The lifetime of lasing transition have been measured to be of the order of a few tens of nanoseconds, the recombination time is about 1 ns while the energy transfer time is only a few picoseconds. The optical system is capable of increasing the sunlight flux density by a factor of M=1,000. Thus, the saturation power density is of the order of 1023 photons per square centimeter, and the material actually never gets saturated.
The expected transitions in various rare-earth impurities when incorporated in nanocrystalline ZnS particles is shown in FIG. 1. The arrow designated 8 represents the conduction band for bulk ZnS; that designated 9 the corresponding conduction band for DNC ZnS. The increase in the value of the band gap from bulk ZnS to nanocrystal ZnS is shown for 35 Å particles. By varying the size of the DNC particles, the conduction band edge can be varied about the level designated 9, with larger particles lowering the level and smaller particles raising the level. Resonant energy transfer from a discrete level associated with a particular size nanocrystal particle could thus be enhanced to enhance the transfer probability and improve the efficiency. In effect, the NDC particle size is "tuned" to produce host levels within about 1 kT of energy to that of the activator levels to provide the desired resonant energy transfer. The relationship determining the bandgap of the DNC particles is the bandgap of the bulk material plus a factor proportional to a constant (dependent on the effective mass and dielectric constant of the DNC host material), and inversely proportional to the square of the particle radius. Thus, as the particle radius or size decreases, its bandgap increases.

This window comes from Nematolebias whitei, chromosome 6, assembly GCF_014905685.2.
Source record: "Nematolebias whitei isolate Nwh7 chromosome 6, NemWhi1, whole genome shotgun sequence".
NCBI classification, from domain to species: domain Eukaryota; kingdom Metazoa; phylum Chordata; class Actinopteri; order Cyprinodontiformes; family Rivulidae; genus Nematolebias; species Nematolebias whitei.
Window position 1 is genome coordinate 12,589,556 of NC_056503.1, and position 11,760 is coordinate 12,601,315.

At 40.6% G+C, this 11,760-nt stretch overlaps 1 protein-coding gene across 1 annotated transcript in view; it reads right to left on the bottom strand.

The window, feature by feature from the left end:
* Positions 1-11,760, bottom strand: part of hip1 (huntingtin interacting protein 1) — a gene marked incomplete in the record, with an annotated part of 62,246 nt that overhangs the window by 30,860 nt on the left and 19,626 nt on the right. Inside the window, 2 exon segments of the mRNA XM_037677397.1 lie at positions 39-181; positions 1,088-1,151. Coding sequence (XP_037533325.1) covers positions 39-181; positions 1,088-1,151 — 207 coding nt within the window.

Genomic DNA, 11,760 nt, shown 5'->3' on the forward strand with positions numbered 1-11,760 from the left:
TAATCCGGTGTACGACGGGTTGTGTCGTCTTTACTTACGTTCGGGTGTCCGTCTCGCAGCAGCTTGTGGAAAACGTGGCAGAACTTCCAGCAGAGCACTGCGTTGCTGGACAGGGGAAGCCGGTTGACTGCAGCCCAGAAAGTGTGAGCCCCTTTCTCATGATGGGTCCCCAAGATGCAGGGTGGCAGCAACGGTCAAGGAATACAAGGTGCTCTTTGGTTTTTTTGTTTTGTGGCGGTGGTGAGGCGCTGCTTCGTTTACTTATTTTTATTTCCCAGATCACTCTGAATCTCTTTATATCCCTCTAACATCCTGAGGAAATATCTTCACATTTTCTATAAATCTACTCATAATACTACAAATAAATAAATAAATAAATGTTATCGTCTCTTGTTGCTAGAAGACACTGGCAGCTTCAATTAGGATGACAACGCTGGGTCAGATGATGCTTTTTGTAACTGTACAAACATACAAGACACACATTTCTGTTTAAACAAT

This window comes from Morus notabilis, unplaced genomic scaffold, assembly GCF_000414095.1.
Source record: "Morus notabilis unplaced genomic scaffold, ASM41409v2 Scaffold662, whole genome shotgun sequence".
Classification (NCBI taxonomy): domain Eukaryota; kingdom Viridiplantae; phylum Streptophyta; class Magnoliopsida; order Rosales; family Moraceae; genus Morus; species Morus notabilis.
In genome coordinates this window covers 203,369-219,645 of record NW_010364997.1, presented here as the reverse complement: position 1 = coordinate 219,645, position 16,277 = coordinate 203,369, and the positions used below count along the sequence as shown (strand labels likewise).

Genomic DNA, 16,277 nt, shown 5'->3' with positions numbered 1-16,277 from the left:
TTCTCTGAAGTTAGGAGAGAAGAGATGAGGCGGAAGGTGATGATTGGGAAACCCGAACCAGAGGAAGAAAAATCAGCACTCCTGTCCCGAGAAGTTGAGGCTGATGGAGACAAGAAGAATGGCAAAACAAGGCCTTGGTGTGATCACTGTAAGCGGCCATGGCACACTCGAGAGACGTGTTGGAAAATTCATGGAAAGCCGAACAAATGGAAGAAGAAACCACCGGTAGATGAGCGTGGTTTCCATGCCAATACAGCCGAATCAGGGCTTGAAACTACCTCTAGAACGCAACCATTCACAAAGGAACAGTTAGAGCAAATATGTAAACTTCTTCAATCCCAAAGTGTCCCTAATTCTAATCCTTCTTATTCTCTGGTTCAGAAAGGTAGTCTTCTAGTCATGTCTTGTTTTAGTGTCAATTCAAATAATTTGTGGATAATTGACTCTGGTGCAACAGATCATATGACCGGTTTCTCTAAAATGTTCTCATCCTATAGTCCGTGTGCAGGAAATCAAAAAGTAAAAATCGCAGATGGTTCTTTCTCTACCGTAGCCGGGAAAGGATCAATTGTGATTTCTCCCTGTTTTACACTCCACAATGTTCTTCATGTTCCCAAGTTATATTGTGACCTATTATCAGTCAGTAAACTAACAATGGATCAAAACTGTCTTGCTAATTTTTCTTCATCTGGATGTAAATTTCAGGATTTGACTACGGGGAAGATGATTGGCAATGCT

The recombination kinetics in DNC which promotes efficient laser action is also illustrated in FIG. 9. In the left diagram labelled a, electron-hole pairs are produced when the pumping radiation is absorbed by the host crystal; the center diagram labelled b shows the ultra fast transfer to the activator impurity levels and trapping at intermediate levels which can be resonant; the right diagram labelled c shows the laser transition and photon emission.